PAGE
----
Here is a piece from USIP’s website on our Justice and Security Dialogue work. I am cross-posting it here. This is the original link:
USIP to Develop Practitioner’s Toolkit for Justice and Security Dialogues
August 6, 2012
The U.S. Institute of Peace (USIP) will draw on its innovative effort to sponsor dialogue between security agencies and civil society in Nepal and Iraq to develop a new “toolkit” to help practitioners in the field run similar programs in Iraq and other transitional or post-conflict countries.
The new effort is funded by the U.S. Department of State’s Bureau of International Narcotics and Law Enforcement Affairs, the Bureau of Democracy, Human Rights, and Labor and USIP itself. It will bring together specialists for working meetings this fall to identify the contours of a practical, how-to toolkit, including training and other videos and a justice and security manual laying out methods for conducting such dialogues. Those elements of the toolkit are to be completed and translated into Arabic by next summer, when they could be used for further programming in Iraq and elsewhere.
USIP’s dialogue efforts in Nepal, which began in 2006 and continues today, are meant to help bridge a gulf of mistrust between civilian police and the justice and security sectors, on one hand, and civil society and local communities, on the other. That mistrust, aggravated by many years of political and other conflict in the Himalayan nation, has hampered Nepal’s ability to provide security and justice, and deepened tensions in ways that have hindered economic development and good governance.
A similar dynamic has played out in Iraq and other countries that have suffered from conflicts and experienced jarring political transformations.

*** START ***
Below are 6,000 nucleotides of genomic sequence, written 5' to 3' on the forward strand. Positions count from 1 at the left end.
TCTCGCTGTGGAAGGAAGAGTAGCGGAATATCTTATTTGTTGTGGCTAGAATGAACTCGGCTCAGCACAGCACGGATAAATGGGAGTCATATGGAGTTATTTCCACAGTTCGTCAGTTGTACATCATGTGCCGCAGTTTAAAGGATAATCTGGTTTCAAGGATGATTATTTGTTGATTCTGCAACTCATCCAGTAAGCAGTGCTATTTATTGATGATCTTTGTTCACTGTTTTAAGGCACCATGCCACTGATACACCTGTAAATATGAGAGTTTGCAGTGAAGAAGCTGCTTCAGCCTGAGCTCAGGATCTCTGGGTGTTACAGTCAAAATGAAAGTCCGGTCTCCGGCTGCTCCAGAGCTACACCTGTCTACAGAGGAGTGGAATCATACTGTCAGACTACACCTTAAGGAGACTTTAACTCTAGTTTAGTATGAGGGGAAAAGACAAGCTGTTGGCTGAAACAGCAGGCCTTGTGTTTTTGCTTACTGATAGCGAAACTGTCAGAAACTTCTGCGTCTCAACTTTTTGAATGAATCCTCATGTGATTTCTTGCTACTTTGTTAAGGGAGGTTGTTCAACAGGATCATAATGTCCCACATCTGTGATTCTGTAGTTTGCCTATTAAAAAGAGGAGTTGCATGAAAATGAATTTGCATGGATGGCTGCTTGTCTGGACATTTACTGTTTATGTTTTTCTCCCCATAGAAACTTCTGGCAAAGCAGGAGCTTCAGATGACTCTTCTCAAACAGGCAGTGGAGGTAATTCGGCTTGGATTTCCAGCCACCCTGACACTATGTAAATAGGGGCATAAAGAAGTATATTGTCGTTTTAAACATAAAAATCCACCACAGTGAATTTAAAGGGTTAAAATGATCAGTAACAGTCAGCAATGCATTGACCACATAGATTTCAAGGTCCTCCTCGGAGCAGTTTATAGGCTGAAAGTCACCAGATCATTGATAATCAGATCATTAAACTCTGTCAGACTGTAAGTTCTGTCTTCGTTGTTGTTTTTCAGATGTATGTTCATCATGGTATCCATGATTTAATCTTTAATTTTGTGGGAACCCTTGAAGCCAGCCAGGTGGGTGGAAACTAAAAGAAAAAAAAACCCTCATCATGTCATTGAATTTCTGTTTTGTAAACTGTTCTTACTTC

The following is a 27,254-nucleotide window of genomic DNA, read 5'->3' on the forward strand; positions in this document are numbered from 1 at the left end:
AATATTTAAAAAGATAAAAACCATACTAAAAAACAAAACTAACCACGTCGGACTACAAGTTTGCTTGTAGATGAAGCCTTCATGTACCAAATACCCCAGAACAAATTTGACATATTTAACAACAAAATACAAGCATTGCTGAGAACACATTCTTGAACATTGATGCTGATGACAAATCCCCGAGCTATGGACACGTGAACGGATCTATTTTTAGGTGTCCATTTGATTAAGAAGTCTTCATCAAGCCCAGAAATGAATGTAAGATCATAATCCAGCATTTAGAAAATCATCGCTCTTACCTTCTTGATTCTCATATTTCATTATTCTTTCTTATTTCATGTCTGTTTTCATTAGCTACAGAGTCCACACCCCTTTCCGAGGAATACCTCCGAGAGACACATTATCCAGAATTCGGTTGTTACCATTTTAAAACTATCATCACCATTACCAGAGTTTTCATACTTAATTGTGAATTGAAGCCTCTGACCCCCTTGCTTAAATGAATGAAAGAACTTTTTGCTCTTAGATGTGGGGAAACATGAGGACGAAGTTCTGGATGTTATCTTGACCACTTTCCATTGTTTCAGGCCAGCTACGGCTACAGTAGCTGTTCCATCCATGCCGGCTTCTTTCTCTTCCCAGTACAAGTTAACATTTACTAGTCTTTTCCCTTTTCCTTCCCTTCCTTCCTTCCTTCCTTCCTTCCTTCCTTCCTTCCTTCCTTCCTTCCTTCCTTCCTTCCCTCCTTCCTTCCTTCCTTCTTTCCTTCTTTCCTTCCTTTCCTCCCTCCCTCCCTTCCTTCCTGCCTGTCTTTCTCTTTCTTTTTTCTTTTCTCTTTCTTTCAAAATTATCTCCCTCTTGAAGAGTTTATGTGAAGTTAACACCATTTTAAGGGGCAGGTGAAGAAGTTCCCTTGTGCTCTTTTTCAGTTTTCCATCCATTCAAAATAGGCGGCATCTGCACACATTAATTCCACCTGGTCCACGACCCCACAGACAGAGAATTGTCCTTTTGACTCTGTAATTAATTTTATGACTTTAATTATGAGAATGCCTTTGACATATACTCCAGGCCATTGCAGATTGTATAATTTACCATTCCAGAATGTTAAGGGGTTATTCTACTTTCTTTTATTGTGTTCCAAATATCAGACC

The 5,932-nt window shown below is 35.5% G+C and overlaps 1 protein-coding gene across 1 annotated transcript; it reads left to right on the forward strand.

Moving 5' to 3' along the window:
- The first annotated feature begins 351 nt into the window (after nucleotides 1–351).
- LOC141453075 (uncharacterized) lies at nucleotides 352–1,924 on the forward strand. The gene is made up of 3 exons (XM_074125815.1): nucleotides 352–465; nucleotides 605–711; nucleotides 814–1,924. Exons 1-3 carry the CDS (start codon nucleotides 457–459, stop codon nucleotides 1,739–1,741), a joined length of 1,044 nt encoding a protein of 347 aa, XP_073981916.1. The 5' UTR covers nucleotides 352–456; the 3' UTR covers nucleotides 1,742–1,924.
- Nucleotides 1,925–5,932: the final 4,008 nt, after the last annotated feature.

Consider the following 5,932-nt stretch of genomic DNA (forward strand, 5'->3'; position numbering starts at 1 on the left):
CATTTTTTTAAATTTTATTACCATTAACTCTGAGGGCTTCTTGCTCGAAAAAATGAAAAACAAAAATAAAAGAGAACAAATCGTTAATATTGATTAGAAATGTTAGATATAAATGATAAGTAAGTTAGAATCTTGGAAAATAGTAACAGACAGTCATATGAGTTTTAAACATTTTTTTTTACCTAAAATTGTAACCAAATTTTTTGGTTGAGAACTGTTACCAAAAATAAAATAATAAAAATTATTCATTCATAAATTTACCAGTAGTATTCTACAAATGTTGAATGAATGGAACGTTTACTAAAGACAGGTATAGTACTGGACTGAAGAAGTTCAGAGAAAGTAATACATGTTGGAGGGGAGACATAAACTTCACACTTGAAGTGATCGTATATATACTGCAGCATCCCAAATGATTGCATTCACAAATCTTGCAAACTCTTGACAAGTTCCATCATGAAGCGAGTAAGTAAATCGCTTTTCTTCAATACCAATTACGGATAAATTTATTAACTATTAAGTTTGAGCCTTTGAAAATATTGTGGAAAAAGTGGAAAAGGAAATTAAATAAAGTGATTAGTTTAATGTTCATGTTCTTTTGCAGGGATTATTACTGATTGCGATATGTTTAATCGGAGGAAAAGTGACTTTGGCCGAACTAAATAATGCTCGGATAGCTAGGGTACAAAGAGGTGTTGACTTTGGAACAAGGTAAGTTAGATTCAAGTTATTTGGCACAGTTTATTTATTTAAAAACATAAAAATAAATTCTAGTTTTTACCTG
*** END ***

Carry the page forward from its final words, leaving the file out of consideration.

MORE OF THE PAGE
Just one example of the impact of justice and security dialogues in Nepal is when USIP established a forum for dialogues to build trust between police and civil society and to address challenges to security and the rule of law in Biratnagar, Nepal. Following two dialogues that examined why youth seemed to be increasingly participating in lawless and violent activities and what young people could do to reverse the trend, participants agreed to a nine-point Birat Youth Declaration and promised to work with the Nepal Police and civil society to strengthen security and the rule of law.
After a year, the impact was dramatic. According to the Nepal Police, in the district of Morang violent demonstrations carried out by youths fell more than 80 percent because of USIP’s involvement.
The future toolkit will also draw on the experience of USIP’s rule of law work to date in Iraq, Yemen, Sudan and South Sudan. USIP specialists say it will help identify and sustain the best elements of justice and security dialogues for use in other settings in the future. Yet, they also caution that justice and security dialogues must be tailored to the specific context of a country and its dynamics: No one size fits all.
Justice and security dialogues are a critical tool to help build a positive and collaborative relationship between the community and the various justice and security stakeholders in transitional or post-conflict countries, says Colette Rausch, director of the Institute’s Rule of Law Center. “The complex challenges of our world can only be resolved when people come together to understand and overcome differences, build trust and work together to solve problems,” she says.